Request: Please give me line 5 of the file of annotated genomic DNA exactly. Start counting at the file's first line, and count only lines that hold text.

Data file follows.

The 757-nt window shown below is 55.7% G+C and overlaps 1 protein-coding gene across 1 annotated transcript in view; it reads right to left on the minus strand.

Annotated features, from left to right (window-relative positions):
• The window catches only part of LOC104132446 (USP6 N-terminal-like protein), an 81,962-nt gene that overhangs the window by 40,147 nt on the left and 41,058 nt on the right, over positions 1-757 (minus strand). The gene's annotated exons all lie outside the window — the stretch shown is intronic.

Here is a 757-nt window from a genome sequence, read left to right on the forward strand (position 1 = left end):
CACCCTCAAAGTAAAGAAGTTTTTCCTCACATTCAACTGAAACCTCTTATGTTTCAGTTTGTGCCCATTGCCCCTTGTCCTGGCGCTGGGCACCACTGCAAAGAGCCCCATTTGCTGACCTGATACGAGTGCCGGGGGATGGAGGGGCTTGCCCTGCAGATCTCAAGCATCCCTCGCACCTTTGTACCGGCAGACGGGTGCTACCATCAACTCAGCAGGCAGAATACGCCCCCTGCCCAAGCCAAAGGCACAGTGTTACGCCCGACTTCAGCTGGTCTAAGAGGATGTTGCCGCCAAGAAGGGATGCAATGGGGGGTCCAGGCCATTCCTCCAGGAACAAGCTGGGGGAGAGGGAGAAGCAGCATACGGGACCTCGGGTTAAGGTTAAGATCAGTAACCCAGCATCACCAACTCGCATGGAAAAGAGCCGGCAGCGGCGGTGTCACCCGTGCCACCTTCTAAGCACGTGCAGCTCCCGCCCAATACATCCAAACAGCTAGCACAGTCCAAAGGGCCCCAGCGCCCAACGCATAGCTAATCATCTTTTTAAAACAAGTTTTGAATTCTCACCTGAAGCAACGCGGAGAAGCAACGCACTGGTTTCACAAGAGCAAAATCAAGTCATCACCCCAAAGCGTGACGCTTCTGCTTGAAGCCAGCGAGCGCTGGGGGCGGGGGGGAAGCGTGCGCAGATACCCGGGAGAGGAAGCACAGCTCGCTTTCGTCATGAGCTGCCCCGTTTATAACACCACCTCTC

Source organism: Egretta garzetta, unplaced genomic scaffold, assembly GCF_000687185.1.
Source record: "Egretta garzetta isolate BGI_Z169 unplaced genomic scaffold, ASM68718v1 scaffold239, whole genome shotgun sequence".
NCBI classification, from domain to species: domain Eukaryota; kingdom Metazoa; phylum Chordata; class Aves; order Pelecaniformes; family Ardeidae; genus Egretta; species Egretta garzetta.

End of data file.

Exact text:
CACCCTCAAAGTAAAGAAGTTTTTCCTCACATTCAACTGAAACCTCTTATGTTTCAGTTTGTGCCCATTGCCCCTTGTCCTGGCGCTGGGCACCACTGCAAAGAGCCCCATTTGCTGACCTGATACGAGTGCCGGGGGATGGAGGGGCTTGCCCTGCAGATCTCAAGCATCCCTCGCACCTTTGTACCGGCAGACGGGTGCTACCATCAACTCAGCAGGCAGAATACGCCCCCTGCCCAAGCCAAAGGCACAGTGTTACGCCCGACTTCAGCTGGTCTAAGAGGATGTTGCCGCCAAGAAGGGATGCAATGGGGGGTCCAGGCCATTCCTCCAGGAACAAGCTGGGGGAGAGGGAGAAGCAGCATACGGGACCTCGGGTTAAGGTTAAGATCAGTAACCCAGCATCACCAACTCGCATGGAAAAGAGCCGGCAGCGGCGGTGTCACCCGTGCCACCTTCTAAGCACGTGCAGCTCCCGCCCAATACATCCAAACAGCTAGCACAGTCCAAAGGGCCCCAGCGCCCAACGCATAGCTAATCATCTTTTTAAAACAAGTTTTGAATTCTCACCTGAAGCAACGCGGAGAAGCAACGCACTGGTTTCACAAGAGCAAAATCAAGTCATCACCCCAAAGCGTGACGCTTCTGCTTGAAGCCAGCGAGCGCTGGGGGCGGGGGGGAAGCGTGCGCAGATACCCGGGAGAGGAAGCACAGCTCGCTTTCGTCATGAGCTGCCCCGTTTATAACACCACCTCTC